Trials & Litigation

Judge Uses Limerick to Order Lawyer to Pare Down 465-Page Suit

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Using a five-line limerick to make his point, a federal judge has ordered a Vancouver, Wash., lawyer to rewrite a racketeering suit.

U.S. District Judge Ronald Leighton invoked civil procedure rules that require a “short and plain statement” of allegations. And Judge Leighton used some poetic license to make his point:

“Plaintiff has a great deal to say,
But it seems he skipped Rule 8(a).
His Complaint is too long,
Which renders it wrong,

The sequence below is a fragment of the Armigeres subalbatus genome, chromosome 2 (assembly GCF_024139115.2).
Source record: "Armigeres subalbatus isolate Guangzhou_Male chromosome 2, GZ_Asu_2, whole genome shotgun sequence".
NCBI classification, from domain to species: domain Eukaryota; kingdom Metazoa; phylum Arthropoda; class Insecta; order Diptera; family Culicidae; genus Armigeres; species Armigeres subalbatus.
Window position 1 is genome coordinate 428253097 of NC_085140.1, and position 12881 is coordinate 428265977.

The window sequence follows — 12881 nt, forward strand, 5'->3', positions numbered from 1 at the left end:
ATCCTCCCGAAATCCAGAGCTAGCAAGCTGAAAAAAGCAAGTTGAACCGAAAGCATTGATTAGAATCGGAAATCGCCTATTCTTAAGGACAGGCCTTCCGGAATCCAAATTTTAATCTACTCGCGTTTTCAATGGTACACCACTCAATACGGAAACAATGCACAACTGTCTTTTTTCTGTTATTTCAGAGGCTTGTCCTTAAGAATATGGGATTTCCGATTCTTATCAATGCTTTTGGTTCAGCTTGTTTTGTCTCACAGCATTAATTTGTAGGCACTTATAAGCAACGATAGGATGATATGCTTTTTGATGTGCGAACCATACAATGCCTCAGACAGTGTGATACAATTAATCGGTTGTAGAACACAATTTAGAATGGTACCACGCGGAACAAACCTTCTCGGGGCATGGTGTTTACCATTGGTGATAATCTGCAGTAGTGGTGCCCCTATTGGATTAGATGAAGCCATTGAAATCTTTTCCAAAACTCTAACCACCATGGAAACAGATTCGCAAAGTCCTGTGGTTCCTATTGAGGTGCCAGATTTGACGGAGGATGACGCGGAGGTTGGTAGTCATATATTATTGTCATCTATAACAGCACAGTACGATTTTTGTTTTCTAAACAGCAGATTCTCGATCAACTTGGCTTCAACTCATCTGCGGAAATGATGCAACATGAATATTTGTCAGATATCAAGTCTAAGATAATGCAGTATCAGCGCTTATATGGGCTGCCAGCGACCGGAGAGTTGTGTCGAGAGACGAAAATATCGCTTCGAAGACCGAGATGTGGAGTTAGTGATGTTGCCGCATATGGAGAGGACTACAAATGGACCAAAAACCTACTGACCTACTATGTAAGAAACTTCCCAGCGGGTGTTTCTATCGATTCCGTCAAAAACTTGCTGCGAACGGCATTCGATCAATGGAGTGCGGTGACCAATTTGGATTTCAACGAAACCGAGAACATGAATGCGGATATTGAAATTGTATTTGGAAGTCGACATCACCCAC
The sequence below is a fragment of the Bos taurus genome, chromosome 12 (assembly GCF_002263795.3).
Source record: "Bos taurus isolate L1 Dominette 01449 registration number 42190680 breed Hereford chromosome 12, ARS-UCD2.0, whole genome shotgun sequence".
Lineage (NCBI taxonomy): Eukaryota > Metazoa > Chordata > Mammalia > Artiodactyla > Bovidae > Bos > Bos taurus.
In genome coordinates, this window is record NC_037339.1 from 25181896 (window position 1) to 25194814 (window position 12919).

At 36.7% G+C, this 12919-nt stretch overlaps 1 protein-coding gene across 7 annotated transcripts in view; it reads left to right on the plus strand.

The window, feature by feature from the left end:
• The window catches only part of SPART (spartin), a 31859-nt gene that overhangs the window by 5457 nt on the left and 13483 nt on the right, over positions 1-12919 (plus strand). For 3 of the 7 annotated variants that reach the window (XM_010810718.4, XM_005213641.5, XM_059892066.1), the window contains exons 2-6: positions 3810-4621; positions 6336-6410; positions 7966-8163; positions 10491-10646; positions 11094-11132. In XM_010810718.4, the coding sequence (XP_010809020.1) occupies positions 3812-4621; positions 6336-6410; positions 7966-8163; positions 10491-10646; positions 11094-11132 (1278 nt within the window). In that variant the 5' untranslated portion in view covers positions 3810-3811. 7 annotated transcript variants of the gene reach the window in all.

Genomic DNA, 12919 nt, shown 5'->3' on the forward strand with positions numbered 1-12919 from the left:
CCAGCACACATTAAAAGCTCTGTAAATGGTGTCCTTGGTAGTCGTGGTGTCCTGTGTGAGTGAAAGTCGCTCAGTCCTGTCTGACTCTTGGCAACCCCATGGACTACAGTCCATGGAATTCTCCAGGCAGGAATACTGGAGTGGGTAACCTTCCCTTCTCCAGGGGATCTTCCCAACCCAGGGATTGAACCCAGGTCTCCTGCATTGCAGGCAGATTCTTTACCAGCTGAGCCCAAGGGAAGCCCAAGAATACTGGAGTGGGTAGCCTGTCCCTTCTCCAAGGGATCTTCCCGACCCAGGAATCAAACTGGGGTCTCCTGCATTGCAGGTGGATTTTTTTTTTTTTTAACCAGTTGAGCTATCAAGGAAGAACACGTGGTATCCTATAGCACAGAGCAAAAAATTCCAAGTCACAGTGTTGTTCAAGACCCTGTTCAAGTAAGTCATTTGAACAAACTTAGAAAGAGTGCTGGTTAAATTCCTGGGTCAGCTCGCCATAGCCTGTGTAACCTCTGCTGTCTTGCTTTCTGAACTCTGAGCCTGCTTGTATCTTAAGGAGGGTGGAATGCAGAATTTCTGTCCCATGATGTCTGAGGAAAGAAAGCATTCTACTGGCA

Please re-write and re-file today.”

The Seattle Times reports that the judge was particularly annoyed with an 18-page section of the suit against GMAC Mortgage that names six defendants. The section is made up “largely of useless repetition.” Also, the first allegation in the suit doesn’t come until page 30.

Leighton, however, noted that the lawyer, Dean Browning Webb, managed to successfully argue his point in two pages with an earlier motion.

Read more examples of “poetic justice” in the’s question of the week.

Updated at 10:53 a.m. to correct the number of defendants.

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